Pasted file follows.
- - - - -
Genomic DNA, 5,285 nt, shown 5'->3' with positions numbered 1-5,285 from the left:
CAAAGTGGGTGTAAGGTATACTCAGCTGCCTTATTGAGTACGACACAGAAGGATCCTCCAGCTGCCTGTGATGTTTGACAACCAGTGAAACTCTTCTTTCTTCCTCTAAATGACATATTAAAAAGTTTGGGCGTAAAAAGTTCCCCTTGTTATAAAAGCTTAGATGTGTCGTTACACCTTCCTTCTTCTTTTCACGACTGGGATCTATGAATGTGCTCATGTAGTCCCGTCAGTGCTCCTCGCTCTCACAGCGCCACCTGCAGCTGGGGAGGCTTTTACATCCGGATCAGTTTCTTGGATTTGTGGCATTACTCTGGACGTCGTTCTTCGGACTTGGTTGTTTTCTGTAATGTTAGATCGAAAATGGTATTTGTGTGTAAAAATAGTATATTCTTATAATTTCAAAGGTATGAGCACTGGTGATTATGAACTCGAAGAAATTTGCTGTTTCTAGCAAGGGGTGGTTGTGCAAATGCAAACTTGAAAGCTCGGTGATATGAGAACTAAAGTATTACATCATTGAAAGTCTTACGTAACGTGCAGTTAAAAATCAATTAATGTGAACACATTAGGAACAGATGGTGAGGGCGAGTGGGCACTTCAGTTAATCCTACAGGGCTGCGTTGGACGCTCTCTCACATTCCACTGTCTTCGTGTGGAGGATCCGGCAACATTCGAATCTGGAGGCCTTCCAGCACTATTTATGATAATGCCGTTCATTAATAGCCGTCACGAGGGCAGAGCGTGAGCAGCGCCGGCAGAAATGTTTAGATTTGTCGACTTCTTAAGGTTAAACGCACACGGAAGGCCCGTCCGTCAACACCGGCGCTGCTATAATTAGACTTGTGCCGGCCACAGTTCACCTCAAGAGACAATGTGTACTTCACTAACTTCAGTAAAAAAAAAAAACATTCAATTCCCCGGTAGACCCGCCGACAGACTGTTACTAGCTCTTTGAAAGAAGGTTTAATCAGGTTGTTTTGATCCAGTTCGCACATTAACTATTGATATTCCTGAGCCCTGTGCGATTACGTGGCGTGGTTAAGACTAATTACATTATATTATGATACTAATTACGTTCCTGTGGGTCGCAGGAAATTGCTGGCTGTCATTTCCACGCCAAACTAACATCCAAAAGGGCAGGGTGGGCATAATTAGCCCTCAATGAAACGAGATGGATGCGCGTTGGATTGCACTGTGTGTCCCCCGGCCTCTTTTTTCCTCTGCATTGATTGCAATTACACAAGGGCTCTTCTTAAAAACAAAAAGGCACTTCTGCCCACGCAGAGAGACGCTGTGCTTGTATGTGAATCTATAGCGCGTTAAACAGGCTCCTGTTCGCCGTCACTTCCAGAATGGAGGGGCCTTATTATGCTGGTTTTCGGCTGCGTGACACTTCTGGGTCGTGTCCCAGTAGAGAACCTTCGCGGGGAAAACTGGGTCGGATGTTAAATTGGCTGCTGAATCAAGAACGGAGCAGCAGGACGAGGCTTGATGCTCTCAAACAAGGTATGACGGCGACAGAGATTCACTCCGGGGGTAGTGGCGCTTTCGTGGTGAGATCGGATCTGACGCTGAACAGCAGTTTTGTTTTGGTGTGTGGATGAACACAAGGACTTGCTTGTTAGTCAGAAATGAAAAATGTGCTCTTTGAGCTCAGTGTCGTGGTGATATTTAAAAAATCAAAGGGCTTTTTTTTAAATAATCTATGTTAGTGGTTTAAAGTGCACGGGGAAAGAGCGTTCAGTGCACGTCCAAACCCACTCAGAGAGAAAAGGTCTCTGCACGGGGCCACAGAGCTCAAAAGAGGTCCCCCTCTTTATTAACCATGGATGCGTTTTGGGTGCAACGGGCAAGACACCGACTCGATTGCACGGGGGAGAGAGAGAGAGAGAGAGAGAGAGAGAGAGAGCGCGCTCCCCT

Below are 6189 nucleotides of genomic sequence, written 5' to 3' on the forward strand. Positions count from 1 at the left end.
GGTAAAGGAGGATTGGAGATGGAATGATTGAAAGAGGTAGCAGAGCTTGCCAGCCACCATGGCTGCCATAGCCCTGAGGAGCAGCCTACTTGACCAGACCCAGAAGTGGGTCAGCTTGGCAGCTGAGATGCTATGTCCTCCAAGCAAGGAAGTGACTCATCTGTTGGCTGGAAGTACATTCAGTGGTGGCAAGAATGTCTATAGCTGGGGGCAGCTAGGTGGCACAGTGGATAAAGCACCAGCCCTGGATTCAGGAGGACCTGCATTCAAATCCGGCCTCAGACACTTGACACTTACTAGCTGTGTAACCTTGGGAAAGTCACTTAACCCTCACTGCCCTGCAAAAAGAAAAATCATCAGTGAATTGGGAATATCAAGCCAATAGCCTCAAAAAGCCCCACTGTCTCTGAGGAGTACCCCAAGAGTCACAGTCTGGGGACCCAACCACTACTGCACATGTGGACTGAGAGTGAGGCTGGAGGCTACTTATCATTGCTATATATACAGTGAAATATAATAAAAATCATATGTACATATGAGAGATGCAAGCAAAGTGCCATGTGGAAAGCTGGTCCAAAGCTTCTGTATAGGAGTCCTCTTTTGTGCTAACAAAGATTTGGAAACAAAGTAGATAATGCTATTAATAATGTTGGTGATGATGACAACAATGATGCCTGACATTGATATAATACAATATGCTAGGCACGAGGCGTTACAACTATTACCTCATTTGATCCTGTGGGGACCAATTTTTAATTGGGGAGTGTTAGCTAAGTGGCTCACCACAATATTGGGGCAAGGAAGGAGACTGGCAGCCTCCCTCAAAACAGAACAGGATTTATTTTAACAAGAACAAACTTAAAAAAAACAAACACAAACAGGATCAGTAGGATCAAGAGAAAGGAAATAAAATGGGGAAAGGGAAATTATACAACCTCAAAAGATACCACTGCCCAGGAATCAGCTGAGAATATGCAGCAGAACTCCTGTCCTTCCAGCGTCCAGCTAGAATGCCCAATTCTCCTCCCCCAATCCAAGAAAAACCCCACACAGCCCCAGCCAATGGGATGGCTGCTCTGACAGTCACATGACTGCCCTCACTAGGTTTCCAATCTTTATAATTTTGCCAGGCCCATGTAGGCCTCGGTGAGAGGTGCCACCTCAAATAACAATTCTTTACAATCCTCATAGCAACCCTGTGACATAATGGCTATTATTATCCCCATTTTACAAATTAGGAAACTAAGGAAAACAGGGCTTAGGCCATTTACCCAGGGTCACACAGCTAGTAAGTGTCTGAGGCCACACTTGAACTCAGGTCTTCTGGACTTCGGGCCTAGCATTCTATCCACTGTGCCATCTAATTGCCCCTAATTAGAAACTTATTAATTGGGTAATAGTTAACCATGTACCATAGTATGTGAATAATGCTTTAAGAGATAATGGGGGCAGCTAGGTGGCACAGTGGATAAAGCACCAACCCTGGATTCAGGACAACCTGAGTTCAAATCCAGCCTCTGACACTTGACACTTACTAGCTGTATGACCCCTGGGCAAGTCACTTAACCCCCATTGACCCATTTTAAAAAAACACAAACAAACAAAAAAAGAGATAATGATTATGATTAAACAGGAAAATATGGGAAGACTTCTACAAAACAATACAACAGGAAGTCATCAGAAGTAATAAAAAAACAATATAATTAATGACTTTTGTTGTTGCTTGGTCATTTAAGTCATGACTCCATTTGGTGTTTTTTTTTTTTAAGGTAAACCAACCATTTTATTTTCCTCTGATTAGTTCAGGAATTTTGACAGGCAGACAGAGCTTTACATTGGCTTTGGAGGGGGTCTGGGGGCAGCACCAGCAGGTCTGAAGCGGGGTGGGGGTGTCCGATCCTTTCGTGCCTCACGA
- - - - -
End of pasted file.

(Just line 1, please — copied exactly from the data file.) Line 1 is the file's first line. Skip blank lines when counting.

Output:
Genomic DNA, 5,285 nt, shown 5'->3' with positions numbered 1-5,285 from the left: